The Air Force Institute of Technology (AFIT) and Locata Corporation have signed a Co-operative Research & Development Agreement (CRADA) to build and demonstrate new Locata multipath mitigation technology for use in GPS receivers. This cooperation is expected to leverage many years of proprietary Locata ground-based technology development to bring completely new capabilities to satellite-based GPS receivers, AFIT said.
The Air Force Institute of Technology, or AFIT, is the Air Force’s graduate school of engineering and management as well as its institution for technical professional continuing education.
The CRADA is specifically directed to evaluate Locata’s patented correlator and switching antenna technologies for use in positioning receivers running at GPS frequencies. Locata’s engineers will transfer knowledge and experience they have gained with existing Locata commercial systems to help AFIT design and build an initial multi-element GPS-based switching antenna prototype which is based on Locata’s patents. This will ensure AFIT researchers and engineers can familiarize themselves with the new antenna’s characteristics, and provide AFIT with an essential platform to develop GPS-specific versions of Locata’s correlator and switching algorithms. When built, AFIT intends to use its GPS receiver and the prototype switching antenna to physically demonstrate the feasibility of using Locata technology to improve GPS receiver performance.
An animation was created specifically to explain RF problems created by multipath and Locata’s VRay solution. The animation shows the first proof-of-concept 2D, 64-element antenna Locata’s engineers prototyped in 2011.
After initial prototypes are built, AFIT plans to design and test several other GPS-based versions of Locata’s switching antenna array to assess how Locata’s commercial antennas can be adapted to use cases which are of particular interest to the military. Designs already discussed with Locata include stand-alone antennas, arrays conformal to a vehicle’s frame (such as a Humvee’s roof or aircraft fuselage), and a version built into helmets.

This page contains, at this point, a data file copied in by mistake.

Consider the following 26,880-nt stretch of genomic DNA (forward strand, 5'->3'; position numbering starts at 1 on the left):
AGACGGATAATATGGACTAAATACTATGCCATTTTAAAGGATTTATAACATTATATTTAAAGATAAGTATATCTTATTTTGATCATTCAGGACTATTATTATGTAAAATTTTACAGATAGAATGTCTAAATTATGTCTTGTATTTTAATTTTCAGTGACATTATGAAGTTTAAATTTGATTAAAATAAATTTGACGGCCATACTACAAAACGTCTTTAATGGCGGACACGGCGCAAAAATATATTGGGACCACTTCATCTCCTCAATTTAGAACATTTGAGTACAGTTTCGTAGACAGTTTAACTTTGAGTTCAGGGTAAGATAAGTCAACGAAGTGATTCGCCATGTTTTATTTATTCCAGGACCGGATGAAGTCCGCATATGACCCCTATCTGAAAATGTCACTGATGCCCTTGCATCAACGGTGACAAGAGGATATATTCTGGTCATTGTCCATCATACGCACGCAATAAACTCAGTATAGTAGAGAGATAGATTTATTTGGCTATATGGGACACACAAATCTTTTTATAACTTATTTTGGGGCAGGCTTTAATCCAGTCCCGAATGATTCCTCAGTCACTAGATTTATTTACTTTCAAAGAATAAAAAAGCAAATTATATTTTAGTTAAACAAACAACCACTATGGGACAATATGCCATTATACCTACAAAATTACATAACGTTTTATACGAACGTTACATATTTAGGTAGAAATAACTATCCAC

As a first step in implementing this CRADA collaboration, AFIT personnel visited Locata’s head office the week of April 29 for a detailed, wide-ranging introduction to the design fundamentals for this new type of antenna. Locata hosted AFIT’s John Raquet, Peter Collins and Jason Barhorst (see picture) in multiple engineering meetings where Locata’s current production version antenna was revealed for the first time, and then closely analyzed. AFIT and Locata engineers then workshopped the modification and design choices required to integrate Locata design into a GPS form-factor.
“If this CRADA is successful, Locata’s technology could enable a significantly improved technical performance and reduction in the cost of multiple-element GPS antennas,” said John Raquet, director, Advanced Navigation Technology Center, AFIT. “This will enable much wider adoption of the technology, resulting in more reliable GPS positioning for more users. We are excited to investigate this technology advance for the benefits it will potentially bring to American warfighters.”
“We are incredibly proud to once again be involved in a CRADA with the Air Force Institute of Technology, developing on the cutting-edge of navigation technology,” said Nunzio Gambale, CEO and co-founder, Locata Corporation. “Our previous LocataNet partnership with Dr. Raquet and his world-class AFIT researchers quickly taught us why this team is renown throughout the industry. The AFIT engineers bring an exceptional skill base to this important integration of Locata technology into GPS receivers. I’m certain that our collaboration, along with access to the USAF’s unmatched prototyping and testing capabilities, will deliver ground-breaking functionality for future GPS devices.”
AFIT expects at least one master’s degree to be awarded for the research tasks involved in the CRADA. Work against the approved CRADA project plan will commence immediately, and involve several other participants providing admin and lab support to AFIT and Locata. The final report produced by this CRADA will include results and measured performance of the Locata-enhanced GPS receiver and other design considerations gleaned from AFIT’s experience with the new Locata antenna and correlators.